Monthly Archives: June 2012

Two things

1. I fell down the stairs, which is the most embarrassing thing you can do in front of your dog, because it forces you both to suddenly face an uncomfortable reversal of roles: you writhing and moaning on the floor, her dialing 911 and calmly telling you to quiet down and keep breathing.

2. The kind editors at one of Minneapolis’ most awesome magazines, Paper Darts, let me rant on their blog a bit about buying new books. You can read it here, and when you’re done, mosey on over to their store and buy John Jodzio’s book, Get In If You Want to Live. Fred Armisen says you should, and he’s pretty much the coolest.

Advertisements

Instagrammed Rainbows

I was on a walk with the poodle this evening when I happened to look up and see the most fantastic and vivid rainbow arching gracefully above our neighborhood. I’m talking Roy G. Biv, full spectrum, 275 ppi resolution. Angels playing trumpets, all that.

It’s been raining like crazy in Minnesota and flooding so hard that seals are washing up in the streets (you think I’m kidding but I’m not), so a handsome rainbow shining from the heavens isn’t such a rare sight, but the clarity of this one took my breath away.

What also took my breath away was the fact that the second my eyes moved up and took in the rainbow, before my brain had even had a chance to say, ‘Wow, what a freaking awesome sight,’ my hand was already in the pocket of my hoodie, rooting around for my iPhone, so I could snap a picture of the rainbow and upload it to Facebook/Twitter/Pinterest so that people I know could like/share/follow/tag the rainbow and comment things like, ‘Wow, what a freaking awesome sight that is’ or ‘Holy cow, is that a freaking awesome sight or what.’

But you know what–I left my iPhone in the apartment somehow, in my rush to get the poodle out and around the neighborhood while the rain was holding off. Yeah, I was super disappointed. But I took my hand out of my pocket and tried to remember what my yoga teacher had said just an hour earlier while I was huffing and puffing indelicately through a deep Warrior pose. Something about seeing the moment you want to escape the pose, and then just staying there, with the ache of it.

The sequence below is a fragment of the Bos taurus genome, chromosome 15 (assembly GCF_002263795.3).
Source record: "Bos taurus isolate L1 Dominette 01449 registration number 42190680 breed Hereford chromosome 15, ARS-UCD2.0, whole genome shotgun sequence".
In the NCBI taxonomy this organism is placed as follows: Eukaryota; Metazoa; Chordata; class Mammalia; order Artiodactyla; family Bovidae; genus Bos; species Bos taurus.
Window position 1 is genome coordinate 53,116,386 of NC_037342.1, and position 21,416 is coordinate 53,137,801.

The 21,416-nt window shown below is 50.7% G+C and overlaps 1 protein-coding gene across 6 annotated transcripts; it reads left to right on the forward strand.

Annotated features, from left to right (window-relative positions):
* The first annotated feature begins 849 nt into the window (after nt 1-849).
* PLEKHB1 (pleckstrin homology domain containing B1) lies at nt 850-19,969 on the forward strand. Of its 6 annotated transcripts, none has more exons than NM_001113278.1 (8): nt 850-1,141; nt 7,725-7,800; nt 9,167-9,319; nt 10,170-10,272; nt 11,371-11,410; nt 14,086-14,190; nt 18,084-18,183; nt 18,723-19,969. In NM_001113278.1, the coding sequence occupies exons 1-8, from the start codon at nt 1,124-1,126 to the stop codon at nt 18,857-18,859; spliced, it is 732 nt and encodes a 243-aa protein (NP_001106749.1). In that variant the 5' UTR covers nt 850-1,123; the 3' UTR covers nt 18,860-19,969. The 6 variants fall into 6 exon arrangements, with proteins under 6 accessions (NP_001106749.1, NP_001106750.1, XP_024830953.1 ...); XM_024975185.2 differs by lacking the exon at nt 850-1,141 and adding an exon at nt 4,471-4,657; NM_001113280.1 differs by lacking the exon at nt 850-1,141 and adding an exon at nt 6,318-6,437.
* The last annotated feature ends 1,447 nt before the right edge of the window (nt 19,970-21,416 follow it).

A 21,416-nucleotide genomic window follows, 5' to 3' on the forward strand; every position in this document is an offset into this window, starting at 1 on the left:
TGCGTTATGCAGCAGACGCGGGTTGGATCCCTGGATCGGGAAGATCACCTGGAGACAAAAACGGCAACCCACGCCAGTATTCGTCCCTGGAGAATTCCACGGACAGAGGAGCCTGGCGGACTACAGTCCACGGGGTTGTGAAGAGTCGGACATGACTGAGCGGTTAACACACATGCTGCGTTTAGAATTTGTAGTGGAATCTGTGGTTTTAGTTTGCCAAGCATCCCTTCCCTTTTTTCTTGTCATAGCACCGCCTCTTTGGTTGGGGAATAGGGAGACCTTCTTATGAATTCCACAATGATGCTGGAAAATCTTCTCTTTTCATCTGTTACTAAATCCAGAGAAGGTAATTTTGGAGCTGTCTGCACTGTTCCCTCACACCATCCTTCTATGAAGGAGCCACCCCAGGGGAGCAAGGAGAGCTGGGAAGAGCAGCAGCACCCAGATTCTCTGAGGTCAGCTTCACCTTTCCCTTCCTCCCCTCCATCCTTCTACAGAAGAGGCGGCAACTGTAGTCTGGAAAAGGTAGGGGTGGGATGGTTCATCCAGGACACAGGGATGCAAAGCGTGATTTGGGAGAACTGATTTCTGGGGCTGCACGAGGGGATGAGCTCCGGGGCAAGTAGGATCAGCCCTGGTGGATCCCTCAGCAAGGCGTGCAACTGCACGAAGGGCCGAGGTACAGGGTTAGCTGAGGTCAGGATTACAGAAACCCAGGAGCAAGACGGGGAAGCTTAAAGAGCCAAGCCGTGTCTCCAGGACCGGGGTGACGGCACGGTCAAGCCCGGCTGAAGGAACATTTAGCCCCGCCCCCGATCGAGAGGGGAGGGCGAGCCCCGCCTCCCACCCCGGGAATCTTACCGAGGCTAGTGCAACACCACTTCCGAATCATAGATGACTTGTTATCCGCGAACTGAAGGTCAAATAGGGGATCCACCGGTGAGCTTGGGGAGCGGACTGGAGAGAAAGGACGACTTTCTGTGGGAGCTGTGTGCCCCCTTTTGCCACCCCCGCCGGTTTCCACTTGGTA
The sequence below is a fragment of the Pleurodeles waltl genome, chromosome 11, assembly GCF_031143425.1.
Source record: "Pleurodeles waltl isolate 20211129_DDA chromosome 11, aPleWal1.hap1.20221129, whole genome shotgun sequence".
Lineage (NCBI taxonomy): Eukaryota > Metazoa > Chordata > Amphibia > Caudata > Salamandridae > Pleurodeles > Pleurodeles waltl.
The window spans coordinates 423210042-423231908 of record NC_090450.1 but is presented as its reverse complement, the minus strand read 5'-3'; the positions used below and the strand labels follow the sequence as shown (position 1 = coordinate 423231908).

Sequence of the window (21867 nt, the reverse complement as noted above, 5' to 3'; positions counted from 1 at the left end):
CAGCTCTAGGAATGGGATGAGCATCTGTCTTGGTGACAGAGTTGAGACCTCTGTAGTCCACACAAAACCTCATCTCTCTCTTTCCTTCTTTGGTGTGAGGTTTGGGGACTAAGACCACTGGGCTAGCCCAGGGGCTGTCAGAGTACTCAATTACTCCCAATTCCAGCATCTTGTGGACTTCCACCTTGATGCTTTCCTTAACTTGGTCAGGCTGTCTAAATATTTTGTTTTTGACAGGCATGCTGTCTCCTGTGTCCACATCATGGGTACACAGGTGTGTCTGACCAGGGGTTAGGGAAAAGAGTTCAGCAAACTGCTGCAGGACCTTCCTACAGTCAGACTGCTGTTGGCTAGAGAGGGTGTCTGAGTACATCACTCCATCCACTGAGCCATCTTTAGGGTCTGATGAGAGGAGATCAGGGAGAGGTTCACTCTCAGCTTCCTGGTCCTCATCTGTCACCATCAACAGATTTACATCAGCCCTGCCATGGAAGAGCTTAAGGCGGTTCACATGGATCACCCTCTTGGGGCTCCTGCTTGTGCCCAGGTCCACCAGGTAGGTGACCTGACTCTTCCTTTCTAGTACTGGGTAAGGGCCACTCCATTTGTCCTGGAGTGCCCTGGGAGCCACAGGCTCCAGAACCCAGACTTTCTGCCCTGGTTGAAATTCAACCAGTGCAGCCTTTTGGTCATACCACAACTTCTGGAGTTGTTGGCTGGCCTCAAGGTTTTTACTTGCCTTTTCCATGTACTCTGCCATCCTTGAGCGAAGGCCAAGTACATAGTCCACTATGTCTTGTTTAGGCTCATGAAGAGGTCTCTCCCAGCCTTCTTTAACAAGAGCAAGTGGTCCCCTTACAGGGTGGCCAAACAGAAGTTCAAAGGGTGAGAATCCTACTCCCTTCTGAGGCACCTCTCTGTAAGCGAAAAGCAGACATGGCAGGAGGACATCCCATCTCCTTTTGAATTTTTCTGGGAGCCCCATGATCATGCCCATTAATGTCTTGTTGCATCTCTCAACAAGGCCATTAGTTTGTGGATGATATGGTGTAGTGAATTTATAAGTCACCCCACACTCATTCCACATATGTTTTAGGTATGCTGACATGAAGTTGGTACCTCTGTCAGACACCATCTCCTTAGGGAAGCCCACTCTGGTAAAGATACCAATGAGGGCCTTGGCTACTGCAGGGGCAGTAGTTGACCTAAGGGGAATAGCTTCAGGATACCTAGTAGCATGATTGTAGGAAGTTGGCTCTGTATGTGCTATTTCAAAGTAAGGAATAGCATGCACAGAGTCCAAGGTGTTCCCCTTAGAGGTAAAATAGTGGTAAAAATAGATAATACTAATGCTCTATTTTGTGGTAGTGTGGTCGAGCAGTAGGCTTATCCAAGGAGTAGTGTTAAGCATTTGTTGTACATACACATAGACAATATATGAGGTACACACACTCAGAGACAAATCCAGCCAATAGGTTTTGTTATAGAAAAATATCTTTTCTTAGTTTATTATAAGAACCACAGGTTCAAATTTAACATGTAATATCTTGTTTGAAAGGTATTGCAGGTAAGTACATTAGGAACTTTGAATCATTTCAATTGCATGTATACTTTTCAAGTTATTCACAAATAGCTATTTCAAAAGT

So I decided to just accept the rainbow as a rainbow and give up all desire to immortalize the moment. I stood on the sidewalk, feet pressed on the cement, the world holding my body up, and looked at the sky. I stayed with the rainbow, and I stayed, for just a fleeting moment, with the disappointment and the sadness that blossoms from the realization of how impermanent everything is.

It was a freaking awesome and beautiful moment.

The poodle gazed up with me, a robin’s egg casually wedged in her cheek, her heart full of hope that I would not see it so she could carry it all the way home and place it under our pillows for safekeeping. I did see it, I took it from her mouth, and then we walked home together.

Anyway, it didn’t matter–I got home, logged into Facebook, there, in all its pixelated glory, was the rainbow, forever memorialized in my newsfeed by no less than eight different friend(ster)s.

McSweeney’s

Check out a short piece I wrote for McSweeney’s, (not-so-subtly inspired by three years of teaching undergraduate creative writing).

Summatime

Welcome to summer, you say? Welcome to June, more specifically, and it’s currently 78 degrees outside, which is still not an agreeable temperature for the sensitive cauliflower plant, who has been hunched over on the porch like an old lady with an afghan wrapped around her shoulders, begging us to please bring her inside where she can rest on a proper feather mattress, like the poodle does all day long?

Why, thank you for having me. Here is my advice for the day: quit your job (you never liked the commute anyway, or Paula in Accounting, who clicks her teeth together all day), stretch out on the couch with Elizabeth Strout’s Abide with Me, and read while you eat Pringles chips in that very efficient way where you pull a stack of seven out and then slide them off one by one on your tongue like communion hosts. And then seven more, seven more, etc., until the book is finished, and you can’t decide whether the rolling nausea you feel in your gut is due to the envy you have of Strout’s magical ability to slide between narrative points of view so effortlessly, or from the 78 chips you just ate (not counting the jagged crumbs at the bottom of the tube, which you poured into your mouth with no shame whatsoever).

Also on your to-do list for the week: read Rachel Dratch’s new memoir (even better if you buy the audiobook, so you can hear her read it herself. There are a few jokes that are way funnier when they’re hollered).